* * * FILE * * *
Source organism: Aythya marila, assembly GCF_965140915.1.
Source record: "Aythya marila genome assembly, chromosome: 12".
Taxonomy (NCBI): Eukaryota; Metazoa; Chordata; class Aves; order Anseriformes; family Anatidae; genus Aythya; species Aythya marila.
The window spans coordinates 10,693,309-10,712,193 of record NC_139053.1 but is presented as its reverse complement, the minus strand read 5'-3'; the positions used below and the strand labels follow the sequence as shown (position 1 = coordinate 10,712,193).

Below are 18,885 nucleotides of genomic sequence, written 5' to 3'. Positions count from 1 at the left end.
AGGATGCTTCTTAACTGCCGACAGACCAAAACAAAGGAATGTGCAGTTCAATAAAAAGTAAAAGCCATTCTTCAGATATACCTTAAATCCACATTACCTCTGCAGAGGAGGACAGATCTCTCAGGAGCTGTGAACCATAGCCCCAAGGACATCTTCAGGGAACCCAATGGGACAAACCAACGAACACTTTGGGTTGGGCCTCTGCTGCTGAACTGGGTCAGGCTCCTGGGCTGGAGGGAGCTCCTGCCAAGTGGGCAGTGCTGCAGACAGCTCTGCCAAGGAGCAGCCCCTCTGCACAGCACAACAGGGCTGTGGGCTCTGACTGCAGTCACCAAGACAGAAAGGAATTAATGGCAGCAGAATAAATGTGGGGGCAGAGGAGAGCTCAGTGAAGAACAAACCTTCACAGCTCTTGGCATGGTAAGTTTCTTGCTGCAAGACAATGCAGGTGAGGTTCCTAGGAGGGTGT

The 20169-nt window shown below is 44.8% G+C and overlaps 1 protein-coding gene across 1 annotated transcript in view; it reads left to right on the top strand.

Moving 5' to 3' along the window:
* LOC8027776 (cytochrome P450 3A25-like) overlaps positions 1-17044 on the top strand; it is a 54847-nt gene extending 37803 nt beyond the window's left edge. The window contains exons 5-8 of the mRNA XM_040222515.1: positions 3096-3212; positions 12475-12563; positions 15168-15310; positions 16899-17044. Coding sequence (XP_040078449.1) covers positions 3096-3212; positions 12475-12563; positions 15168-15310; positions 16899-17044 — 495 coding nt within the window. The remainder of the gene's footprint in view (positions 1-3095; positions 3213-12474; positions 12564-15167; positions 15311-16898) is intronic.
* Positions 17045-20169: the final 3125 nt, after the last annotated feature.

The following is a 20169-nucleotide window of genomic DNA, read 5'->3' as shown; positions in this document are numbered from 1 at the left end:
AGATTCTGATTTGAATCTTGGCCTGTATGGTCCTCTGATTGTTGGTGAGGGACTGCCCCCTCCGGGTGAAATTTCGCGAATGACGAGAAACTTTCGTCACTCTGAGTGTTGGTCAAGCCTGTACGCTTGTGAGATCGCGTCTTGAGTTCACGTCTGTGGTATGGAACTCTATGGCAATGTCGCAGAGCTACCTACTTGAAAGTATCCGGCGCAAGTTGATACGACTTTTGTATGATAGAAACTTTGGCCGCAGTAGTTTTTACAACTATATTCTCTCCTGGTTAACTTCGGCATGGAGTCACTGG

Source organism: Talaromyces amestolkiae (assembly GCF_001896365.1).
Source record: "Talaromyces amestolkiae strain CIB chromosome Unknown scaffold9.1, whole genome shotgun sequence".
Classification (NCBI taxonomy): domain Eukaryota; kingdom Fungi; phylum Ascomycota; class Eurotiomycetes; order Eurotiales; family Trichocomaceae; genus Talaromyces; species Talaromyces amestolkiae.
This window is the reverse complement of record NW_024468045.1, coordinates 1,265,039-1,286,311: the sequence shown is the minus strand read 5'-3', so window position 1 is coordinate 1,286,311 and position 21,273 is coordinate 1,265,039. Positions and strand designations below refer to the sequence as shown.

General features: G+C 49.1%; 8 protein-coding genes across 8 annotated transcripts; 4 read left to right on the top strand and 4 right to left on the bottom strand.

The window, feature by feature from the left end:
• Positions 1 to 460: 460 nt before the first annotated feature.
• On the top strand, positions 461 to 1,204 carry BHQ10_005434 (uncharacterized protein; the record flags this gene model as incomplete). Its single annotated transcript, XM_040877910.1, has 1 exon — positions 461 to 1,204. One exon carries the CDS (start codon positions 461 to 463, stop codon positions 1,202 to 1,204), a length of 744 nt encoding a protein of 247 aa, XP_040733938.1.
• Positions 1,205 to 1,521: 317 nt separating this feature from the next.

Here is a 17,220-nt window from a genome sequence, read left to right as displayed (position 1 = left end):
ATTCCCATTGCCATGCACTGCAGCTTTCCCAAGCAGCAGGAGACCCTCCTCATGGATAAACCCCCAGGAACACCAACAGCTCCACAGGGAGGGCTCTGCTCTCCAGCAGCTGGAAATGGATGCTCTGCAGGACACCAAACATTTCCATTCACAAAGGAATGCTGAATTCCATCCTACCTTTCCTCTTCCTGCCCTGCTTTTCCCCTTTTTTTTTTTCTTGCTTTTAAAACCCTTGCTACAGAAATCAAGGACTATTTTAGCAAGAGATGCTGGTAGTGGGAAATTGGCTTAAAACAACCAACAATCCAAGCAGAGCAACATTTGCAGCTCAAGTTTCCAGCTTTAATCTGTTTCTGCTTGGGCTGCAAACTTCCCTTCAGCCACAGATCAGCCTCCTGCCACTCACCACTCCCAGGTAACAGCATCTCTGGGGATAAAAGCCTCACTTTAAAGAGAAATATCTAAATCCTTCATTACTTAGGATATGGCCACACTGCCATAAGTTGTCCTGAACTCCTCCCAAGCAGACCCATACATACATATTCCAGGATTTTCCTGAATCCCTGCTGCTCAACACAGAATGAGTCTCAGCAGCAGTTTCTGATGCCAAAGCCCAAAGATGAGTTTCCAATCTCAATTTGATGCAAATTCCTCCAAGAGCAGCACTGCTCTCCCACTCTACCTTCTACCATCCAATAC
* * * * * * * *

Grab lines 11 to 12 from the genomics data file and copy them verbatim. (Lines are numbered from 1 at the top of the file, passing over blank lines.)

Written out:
The following is a 20169-nucleotide window of genomic DNA, read 5'->3' as shown; positions in this document are numbered from 1 at the left end:
AGATTCTGATTTGAATCTTGGCCTGTATGGTCCTCTGATTGTTGGTGAGGGACTGCCCCCTCCGGGTGAAATTTCGCGAATGACGAGAAACTTTCGTCACTCTGAGTGTTGGTCAAGCCTGTACGCTTGTGAGATCGCGTCTTGAGTTCACGTCTGTGGTATGGAACTCTATGGCAATGTCGCAGAGCTACCTACTTGAAAGTATCCGGCGCAAGTTGATACGACTTTTGTATGATAGAAACTTTGGCCGCAGTAGTTTTTACAACTATATTCTCTCCTGGTTAACTTCGGCATGGAGTCACTGG